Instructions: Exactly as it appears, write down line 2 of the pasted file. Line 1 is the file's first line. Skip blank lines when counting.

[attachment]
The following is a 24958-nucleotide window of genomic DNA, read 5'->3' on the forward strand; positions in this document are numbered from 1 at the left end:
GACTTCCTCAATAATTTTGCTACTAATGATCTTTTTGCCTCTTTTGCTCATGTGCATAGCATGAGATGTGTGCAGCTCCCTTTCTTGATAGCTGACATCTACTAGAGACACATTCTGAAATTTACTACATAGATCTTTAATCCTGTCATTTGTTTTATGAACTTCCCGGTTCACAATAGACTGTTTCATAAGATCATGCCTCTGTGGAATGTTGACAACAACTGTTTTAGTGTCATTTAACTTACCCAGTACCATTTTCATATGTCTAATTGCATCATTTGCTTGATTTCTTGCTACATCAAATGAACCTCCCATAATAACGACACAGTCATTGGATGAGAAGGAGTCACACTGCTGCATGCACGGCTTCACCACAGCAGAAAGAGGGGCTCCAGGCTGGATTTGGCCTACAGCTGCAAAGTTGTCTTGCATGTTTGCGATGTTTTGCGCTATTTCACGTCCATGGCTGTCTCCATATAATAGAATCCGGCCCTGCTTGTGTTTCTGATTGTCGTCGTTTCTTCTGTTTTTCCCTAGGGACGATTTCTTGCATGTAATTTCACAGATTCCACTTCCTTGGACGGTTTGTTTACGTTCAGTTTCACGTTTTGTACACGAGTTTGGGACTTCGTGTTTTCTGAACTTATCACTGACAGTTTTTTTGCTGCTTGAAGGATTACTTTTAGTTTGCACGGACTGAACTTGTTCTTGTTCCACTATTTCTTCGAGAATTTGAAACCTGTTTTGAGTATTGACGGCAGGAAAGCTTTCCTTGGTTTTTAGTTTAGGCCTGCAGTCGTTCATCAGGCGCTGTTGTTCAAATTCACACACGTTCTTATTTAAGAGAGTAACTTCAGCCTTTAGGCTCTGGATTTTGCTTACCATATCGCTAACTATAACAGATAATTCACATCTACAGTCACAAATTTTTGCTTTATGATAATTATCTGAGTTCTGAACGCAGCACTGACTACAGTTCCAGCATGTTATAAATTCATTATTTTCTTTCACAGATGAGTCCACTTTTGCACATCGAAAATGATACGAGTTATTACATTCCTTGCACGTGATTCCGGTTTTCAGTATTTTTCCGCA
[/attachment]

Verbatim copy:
GACTTCCTCAATAATTTTGCTACTAATGATCTTTTTGCCTCTTTTGCTCATGTGCATAGCATGAGATGTGTGCAGCTCCCTTTCTTGATAGCTGACATCTACTAGAGACACATTCTGAAATTTACTACATAGATCTTTAATCCTGTCATTTGTTTTATGAACTTCCCGGTTCACAATAGACTGTTTCATAAGATCATGCCTCTGTGGAATGTTGACAACAACTGTTTTAGTGTCATTTAACTTACCCAGTACCATTTTCATATGTCTAATTGCATCATTTGCTTGATTTCTTGCTACATCAAATGAACCTCCCATAATAACGACACAGTCATTGGATGAGAAGGAGTCACACTGCTGCATGCACGGCTTCACCACAGCAGAAAGAGGGGCTCCAGGCTGGATTTGGCCTACAGCTGCAAAGTTGTCTTGCATGTTTGCGATGTTTTGCGCTATTTCACGTCCATGGCTGTCTCCATATAATAGAATCCGGCCCTGCTTGTGTTTCTGATTGTCGTCGTTTCTTCTGTTTTTCCCTAGGGACGATTTCTTGCATGTAATTTCACAGATTCCACTTCCTTGGACGGTTTGTTTACGTTCAGTTTCACGTTTTGTACACGAGTTTGGGACTTCGTGTTTTCTGAACTTATCACTGACAGTTTTTTTGCTGCTTGAAGGATTACTTTTAGTTTGCACGGACTGAACTTGTTCTTGTTCCACTATTTCTTCGAGAATTTGAAACCTGTTTTGAGTATTGACGGCAGGAAAGCTTTCCTTGGTTTTTAGTTTAGGCCTGCAGTCGTTCATCAGGCGCTGTTGTTCAAATTCACACACGTTCTTATTTAAGAGAGTAACTTCAGCCTTTAGGCTCTGGATTTTGCTTACCATATCGCTAACTATAACAGATAATTCACATCTACAGTCACAAATTTTTGCTTTATGATAATTATCTGAGTTCTGAACGCAGCACTGACTACAGTTCCAGCATGTTATAAATTCATTATTTTCTTTCACAGATGAGTCCACTTTTGCACATCGAAAATGATACGAGTTATTACATTCCTTGCACGTGATTCCGGTTTTCAGTATTTTTCCGCA